With over 180 volunteers from organizations all over the city, The Rotary Club of Harlem was able to package 35,028 meals to be distributed by local Harlem food pantries during the cold holiday season. Each bag of food is fortified with vitamins and nutrients designed by The Outreach Program and Iowa State University.

Manhattan Borough President Gale A. Brewer and Assemblyman Al Taylor attend the event. The annual food packaging event works like an assembly line with each volunteer playing a role in the packaging of each bag of food.

The meals were distributed Saturday, Nov. 2, to local food pantries across Upper Manhattan with 10,000 meals heading to the Bahamas via the JOCIF Foundation.

More here:

Rotary Club for Harlem packages food for local pantries and the Bahamas - Amsterdam News

CAL flight from Guyana to NY diverted to Bahamas over engine issue – Stabroek News

Caribbean Airlines (CAL) this morning said that that flight BW 526 yesterday bound for John F. Kennedy International Airport, New York from Guyana, diverted to Nassau, The Bahamas due to a mechanical issue with one of its engines.

CAL said that there were 134 passengers and 7 crew on board.

The flight landed safely at 10.51 p.m. and was met by airport services. The aircraft taxied to a gate where customers and crew deplaned normally.

The aircraft has been withdrawn from service and all appropriate inspections and procedures are in progress to return it to service in good time.

Caribbean Airlines assures all stakeholders that safety is our number one priority and thanks its valued customers for their continued support and understanding, CAL said.

Read the original:

CAL flight from Guyana to NY diverted to Bahamas over engine issue - Stabroek News

From unsettling to unifying: Knowles providing hope with Baha Mar Cup – Tennis Magazine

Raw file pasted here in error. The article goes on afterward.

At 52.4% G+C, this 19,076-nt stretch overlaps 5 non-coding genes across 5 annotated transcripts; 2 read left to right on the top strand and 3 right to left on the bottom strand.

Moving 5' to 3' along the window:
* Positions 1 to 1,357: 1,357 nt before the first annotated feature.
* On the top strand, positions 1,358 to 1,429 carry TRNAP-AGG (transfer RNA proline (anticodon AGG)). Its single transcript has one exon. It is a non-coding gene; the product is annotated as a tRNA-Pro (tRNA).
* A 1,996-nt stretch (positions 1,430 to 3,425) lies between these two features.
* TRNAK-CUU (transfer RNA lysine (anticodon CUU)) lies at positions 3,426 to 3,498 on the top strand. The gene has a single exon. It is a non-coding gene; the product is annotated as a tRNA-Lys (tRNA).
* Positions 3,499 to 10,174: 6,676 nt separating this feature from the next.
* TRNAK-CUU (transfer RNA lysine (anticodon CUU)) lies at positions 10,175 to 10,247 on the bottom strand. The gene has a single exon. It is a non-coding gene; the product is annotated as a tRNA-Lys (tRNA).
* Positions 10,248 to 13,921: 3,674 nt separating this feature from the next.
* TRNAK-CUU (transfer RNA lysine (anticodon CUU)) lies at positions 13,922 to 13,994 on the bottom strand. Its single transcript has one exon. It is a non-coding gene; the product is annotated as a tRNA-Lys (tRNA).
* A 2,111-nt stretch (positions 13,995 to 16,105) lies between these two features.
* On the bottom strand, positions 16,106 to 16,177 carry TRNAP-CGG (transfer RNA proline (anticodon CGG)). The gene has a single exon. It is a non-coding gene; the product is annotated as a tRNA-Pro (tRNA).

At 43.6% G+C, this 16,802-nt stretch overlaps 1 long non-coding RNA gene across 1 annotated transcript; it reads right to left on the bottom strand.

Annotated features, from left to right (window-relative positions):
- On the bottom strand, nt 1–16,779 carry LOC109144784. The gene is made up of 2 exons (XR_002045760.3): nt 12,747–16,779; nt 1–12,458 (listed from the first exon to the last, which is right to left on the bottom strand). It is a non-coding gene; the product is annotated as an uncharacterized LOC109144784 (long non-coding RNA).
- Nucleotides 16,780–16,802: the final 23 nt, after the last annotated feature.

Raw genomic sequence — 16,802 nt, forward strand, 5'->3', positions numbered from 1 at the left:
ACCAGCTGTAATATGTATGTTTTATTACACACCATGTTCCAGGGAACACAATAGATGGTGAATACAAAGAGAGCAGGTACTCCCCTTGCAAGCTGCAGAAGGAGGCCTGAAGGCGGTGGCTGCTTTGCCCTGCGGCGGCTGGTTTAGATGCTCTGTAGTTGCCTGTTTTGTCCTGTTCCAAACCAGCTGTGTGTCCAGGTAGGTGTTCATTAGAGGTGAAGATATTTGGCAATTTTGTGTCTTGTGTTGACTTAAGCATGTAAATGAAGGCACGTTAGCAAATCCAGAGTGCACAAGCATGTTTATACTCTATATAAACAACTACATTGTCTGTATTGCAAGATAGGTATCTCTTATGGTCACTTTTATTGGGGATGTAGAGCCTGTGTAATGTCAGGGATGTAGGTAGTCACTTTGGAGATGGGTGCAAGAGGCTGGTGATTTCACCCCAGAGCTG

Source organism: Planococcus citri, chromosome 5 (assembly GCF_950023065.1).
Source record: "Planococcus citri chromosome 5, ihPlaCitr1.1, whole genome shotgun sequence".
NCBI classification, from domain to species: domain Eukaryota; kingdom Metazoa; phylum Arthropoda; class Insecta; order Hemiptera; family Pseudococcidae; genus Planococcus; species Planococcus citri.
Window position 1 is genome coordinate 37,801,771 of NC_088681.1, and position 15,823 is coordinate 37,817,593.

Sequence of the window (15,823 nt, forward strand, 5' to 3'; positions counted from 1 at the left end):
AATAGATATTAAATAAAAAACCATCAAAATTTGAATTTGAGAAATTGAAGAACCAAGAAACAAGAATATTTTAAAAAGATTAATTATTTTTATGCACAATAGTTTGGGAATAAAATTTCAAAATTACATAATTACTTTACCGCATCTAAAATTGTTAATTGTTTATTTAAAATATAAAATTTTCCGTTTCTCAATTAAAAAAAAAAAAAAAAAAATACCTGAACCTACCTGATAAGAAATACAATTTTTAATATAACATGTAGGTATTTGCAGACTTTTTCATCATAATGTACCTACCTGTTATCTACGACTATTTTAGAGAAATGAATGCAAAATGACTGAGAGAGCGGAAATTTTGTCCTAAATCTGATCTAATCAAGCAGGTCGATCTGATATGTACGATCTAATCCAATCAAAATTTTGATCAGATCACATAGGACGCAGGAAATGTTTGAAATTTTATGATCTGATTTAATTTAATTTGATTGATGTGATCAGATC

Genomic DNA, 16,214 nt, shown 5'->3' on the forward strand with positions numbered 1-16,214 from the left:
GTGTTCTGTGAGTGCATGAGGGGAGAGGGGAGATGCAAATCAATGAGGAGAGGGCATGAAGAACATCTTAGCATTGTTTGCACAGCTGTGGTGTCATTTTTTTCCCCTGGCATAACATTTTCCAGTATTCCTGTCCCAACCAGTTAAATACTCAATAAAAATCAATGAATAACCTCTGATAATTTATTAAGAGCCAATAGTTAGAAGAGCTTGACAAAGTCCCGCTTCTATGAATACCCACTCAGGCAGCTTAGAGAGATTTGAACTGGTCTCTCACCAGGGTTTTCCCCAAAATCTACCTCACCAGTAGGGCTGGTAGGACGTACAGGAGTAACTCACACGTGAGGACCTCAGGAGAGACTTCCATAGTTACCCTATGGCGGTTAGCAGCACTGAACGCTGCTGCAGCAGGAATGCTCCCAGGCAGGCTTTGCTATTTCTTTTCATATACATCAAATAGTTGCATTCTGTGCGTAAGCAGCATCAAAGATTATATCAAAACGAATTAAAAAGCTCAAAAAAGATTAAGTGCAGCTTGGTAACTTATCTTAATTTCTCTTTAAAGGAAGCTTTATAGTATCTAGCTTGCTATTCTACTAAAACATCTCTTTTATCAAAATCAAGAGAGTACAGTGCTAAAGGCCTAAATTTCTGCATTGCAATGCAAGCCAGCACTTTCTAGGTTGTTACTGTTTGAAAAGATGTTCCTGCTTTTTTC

When Hurricane Dorian tore through the northern part of the Bahamas in September, it hit more than close to home for former doubles world No. 1 Mark Knowles.

Among the countless natives devastated by the destruction was his sister Samara, whose family lost everything. Its one of the many layers behind Knowles returning to his roots of giving back to communities closest to him, after raising more than $1 million over a 13-year stretch through a family-run charity event hosted on home soil.

The Bahamian and resortBaha Mar had been planning a collaboration, but quickly worked to launchthe first Baha Mar Cup, a multi-day event (Nov. 7-10) featuring a live/silent auction, play with the pros opportunity and exhibition. Its primary ambition is to provide relief to hurricane victims and support long-term recovery efforts, as locals endeavor to begin rebuilding their homeland. For Knowles, it was a no-brainer in aligning his past work with the mission of the emerging beach destination.

Mark Knowles

Baha Mar was going to host its first foundation event this year. When the devastation hit, we quickly created a partnership, Knowles told Its an unfortunate sequence of events on why we have to come together but these things happen. They have a wonderful tennis facility and theyve put a lot into it. It gives us a really good opportunity to create a special event, one we dont want to have just this year, but for the years to come.

Tennis players have long led the way when it comes to philanthropy. From Andre Agassi to Andy Roddick, there is a unified sense of extending a hand to those less fortunate with each generation in the locker room. Roddick, one of the first Knowles heard from in the aftermath of the storm, is one of the many outstanding examples of support the four-time major doubles champion has received.